Slammed by the Wine Country infernos of October and this week’s devastating Southern California firestorm, the state’s firefighting agency has blown through its budget for battling major brush fires just six months into the fiscal year.
As of Wednesday, Dec. 6, CalFire had incurred expenses totaling $490.3 million, well more than the $426.9 million budgeted for fiscal 2017-18 to put out large wildfires, said Scott McLean, a spokesman for CalFire in Sacramento.
And McLean said the bills have yet to come in for the giant blazes raging across Southern California.
H.D. Palmer, a spokesman for the state Department of Finance, said that doesn’t mean CalFire has run out of cash.
Palmer said the state has the ability to lean on a $1.4 billion reserve earmarked for all types of emergencies, including fires.
“That doesn’t mean there isn’t money to fight fires,” Palmer said in a telephone interview. “There has not been, there is not and there will never be a situation where the state budget impedes the ability of CalFire to deploy immediately all of the equipment and personnel that are needed to fight wildland fires.”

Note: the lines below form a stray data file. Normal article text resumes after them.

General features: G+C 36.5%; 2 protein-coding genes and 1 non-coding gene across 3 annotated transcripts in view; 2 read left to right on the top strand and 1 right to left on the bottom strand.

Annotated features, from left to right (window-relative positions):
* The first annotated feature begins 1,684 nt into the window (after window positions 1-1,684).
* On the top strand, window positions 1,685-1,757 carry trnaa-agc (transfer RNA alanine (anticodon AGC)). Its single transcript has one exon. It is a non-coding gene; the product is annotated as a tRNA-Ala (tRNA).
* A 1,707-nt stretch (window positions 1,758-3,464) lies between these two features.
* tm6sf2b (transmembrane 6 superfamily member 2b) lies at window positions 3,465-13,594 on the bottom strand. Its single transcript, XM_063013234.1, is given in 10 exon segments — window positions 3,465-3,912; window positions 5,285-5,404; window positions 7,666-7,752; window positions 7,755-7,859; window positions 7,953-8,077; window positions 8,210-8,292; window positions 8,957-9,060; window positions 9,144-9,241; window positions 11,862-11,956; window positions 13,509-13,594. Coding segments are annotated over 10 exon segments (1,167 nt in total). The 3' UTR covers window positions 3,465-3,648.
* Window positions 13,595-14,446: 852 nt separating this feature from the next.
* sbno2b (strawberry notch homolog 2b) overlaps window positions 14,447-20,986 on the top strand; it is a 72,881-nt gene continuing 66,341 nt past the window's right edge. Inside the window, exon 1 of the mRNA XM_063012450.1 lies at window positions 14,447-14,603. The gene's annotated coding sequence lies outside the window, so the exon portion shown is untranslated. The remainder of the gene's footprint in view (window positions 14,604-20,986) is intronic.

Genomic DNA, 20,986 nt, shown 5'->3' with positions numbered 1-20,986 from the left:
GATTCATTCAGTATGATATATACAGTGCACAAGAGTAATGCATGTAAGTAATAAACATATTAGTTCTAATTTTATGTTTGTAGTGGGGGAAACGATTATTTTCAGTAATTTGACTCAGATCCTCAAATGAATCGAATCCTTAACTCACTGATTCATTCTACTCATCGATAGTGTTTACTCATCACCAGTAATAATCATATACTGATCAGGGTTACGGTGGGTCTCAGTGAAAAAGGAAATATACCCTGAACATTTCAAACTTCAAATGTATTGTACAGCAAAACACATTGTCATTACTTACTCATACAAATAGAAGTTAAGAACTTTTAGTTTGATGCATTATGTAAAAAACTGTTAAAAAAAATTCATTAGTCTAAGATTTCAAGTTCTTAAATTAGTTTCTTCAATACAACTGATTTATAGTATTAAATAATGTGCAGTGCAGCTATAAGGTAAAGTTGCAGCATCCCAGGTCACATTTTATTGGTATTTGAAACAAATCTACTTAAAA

However, Palmer said officials will need to ask the Legislature to increase the $426.9 million account.
That’s the budget for something called the Emergency Wildland Fire Protection Fund, commonly referred to as the emergency fund, he said. It’s not the entire state firefighting budget. Palmer said CalFire has $1.8 billion budgeted overall this year for fighting fires of all sizes and types. And that total includes what’s in the emergency fund.
He said the emergency fund is reserved for large wildfires such as those raging across Southern California.
Hard to budget for Mother Nature
It’s not difficult to understand what happened. In the past five months, California has experienced some of the deadliest and most destructive fires in its modern history.
A firestorm of multiple blazes killed 44 people as they tore across Northern California’s Wine Country in October, generating $9 billion in property loss claims, the state Department of Insurance reported this week.
For the calendar year 2017 through Dec. 3, CalFire reported 6,762 fires and 505,391 acres burned statewide. That’s about 2,000 more fires than the average for the past five years, for this point in the season, and more than twice the average acreage: 202,696.
And while it is early in the state budget year — which runs July 1 to June 30 — it is not…